— Daniel Flynn


Energy Report: Oil cracks

Oil prices are trying to recover on a weak dollar after selling off yesterday on the August oil future contract expiration. Also on a prediction by the Energy Information Administration (EIA) that US oil production would rise by 113,000 barrels a day to 5.585 million barrels a day in August from July, even as they overestimated Junes production by a wide margin. There is also a report that tiny OPEC producer Ecuador is going to raise oil output as it desperately needs some money. This comes as the market should be preparing for another big drop in US crude supply and we’ll keep an eye on the Atlantic where Tropical Storm Don has formed that will impact crude shipments going into and out of the Gulf of Mexico.

Let’s talk shale output first. The EIA says that it will increase by 64,000 barrels in August but they are probably overestimating that number again as it is not considering the rising amount of non-completed wells. Also, we are seeing the increase in oil rigs already start to slow as many independent operators have started putting on the breaks as capital dries up. Previous wells that were drilled in the beginning of the shale resurgence are already facing steep production decline rates so more rigs and more rig completions are going to be needed to keep shale production on this upward trajectory.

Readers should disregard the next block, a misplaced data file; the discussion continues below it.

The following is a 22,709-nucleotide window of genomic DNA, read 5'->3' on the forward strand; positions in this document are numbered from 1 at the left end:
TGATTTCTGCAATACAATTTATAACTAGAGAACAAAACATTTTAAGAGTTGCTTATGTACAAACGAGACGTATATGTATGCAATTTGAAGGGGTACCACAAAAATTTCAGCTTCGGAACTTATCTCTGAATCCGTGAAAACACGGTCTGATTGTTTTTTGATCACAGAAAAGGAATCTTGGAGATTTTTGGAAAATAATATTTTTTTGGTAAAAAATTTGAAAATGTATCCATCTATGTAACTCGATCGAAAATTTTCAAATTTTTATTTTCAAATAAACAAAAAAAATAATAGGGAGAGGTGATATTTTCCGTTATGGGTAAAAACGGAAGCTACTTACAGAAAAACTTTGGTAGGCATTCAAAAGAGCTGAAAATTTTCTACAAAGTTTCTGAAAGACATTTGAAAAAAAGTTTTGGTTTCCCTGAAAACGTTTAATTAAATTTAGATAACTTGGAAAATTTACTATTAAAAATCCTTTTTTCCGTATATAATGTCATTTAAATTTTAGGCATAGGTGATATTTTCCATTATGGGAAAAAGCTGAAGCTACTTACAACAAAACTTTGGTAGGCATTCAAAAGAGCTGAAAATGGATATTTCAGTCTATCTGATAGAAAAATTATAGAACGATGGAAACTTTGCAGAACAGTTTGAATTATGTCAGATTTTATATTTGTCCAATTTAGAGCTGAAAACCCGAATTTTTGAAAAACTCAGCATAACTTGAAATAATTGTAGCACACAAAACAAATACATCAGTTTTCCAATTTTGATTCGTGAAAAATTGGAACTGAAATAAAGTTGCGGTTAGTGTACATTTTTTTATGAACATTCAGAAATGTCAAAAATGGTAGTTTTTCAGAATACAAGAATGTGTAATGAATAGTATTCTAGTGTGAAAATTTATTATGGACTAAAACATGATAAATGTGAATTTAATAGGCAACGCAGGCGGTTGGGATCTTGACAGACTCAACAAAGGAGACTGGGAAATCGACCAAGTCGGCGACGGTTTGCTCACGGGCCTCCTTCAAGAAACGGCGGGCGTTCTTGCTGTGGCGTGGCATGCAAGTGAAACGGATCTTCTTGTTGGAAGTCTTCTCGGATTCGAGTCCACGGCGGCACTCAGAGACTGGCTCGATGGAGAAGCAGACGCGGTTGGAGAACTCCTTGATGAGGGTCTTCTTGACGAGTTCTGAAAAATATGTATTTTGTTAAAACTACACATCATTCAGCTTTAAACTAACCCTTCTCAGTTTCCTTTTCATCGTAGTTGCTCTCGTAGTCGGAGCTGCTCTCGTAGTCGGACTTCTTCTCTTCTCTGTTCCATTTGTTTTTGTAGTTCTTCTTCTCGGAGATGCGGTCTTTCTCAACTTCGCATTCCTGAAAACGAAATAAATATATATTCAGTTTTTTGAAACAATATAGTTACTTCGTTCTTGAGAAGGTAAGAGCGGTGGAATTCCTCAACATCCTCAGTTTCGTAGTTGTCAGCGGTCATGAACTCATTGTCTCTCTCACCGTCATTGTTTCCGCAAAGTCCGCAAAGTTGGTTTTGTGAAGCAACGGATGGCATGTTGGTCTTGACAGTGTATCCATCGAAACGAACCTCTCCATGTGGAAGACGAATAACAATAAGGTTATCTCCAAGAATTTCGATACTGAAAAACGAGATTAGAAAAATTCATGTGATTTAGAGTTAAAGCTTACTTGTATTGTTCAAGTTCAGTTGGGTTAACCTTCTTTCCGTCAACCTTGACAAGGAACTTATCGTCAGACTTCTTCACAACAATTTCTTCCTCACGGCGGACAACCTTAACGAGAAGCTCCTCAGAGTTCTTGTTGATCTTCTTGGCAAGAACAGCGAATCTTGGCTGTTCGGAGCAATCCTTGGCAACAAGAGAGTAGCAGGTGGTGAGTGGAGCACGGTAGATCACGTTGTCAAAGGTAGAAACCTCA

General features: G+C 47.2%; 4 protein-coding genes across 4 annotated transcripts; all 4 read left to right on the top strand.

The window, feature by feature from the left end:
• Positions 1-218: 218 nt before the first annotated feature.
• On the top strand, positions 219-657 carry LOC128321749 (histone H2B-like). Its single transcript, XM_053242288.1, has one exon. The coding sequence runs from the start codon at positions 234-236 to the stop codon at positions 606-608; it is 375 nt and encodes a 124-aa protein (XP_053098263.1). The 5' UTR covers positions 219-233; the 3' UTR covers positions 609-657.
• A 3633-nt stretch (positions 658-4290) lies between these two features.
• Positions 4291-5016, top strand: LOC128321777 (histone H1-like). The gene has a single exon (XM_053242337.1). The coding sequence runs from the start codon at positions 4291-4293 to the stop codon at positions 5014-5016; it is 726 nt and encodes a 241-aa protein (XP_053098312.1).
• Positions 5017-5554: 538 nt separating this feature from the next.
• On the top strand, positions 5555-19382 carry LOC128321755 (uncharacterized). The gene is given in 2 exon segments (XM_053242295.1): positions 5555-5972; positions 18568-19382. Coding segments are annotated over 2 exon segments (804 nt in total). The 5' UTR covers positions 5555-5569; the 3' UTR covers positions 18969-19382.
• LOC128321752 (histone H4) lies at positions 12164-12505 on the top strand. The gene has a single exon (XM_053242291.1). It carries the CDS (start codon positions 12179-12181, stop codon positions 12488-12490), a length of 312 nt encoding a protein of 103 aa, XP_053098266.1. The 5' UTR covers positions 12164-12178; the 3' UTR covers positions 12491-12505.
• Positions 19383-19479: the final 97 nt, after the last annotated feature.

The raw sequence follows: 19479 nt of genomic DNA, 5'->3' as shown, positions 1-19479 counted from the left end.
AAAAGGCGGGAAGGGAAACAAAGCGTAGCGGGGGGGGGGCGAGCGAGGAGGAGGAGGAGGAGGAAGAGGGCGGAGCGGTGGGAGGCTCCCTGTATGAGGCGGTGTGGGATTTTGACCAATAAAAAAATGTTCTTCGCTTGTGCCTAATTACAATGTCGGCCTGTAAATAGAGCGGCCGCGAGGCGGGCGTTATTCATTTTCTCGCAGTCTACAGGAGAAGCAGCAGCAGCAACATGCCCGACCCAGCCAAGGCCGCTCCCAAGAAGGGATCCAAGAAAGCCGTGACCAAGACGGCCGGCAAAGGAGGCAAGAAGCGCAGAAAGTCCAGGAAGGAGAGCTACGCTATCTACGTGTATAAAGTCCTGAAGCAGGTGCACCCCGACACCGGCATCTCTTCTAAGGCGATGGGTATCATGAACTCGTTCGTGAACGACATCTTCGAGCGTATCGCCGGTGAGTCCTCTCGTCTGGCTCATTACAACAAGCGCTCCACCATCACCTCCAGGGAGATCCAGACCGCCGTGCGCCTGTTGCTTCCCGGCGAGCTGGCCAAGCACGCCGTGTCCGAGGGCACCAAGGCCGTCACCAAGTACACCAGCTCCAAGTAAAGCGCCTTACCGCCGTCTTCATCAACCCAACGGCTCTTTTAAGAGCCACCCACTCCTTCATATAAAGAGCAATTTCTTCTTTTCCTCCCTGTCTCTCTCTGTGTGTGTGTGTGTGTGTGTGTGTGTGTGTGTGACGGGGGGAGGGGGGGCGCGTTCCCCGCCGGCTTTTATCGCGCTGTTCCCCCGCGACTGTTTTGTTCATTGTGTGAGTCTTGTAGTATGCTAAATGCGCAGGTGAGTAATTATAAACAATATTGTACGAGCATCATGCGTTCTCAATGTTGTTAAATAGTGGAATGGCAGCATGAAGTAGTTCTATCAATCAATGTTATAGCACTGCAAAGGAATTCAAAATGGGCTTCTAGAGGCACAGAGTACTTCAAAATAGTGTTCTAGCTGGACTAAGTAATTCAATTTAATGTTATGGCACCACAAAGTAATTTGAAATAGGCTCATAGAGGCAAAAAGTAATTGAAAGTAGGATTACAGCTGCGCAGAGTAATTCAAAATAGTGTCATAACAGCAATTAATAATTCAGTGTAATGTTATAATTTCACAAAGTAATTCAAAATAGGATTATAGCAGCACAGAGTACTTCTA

The challenges in the sector also caused a major failure of a private equity fund. The Wall Street Journal Reported yesterday that, “EnerVest Ltd., a Houston private-equity firm that focuses on energy investments, manages the fund. The firm raised and started investing money in 2013, when oil was trading at more than double the current price of about $45 a barrel. But the fund added $1.3 billion of borrowed money to boost its buying power. That later caused it trouble when oil prices tumbled. Now the fund’s lenders, led by Wells Fargo are negotiating to take control of the fund’s assets to satisfy its debt, according to people familiar with the matter. The outcome will leave investors in the 2013 fund with, at most, pennies for every dollar they invested, the people said. At least one investor, the Orange County Employees Retirement System, already has marked its investment down to zero, according to a pension document.”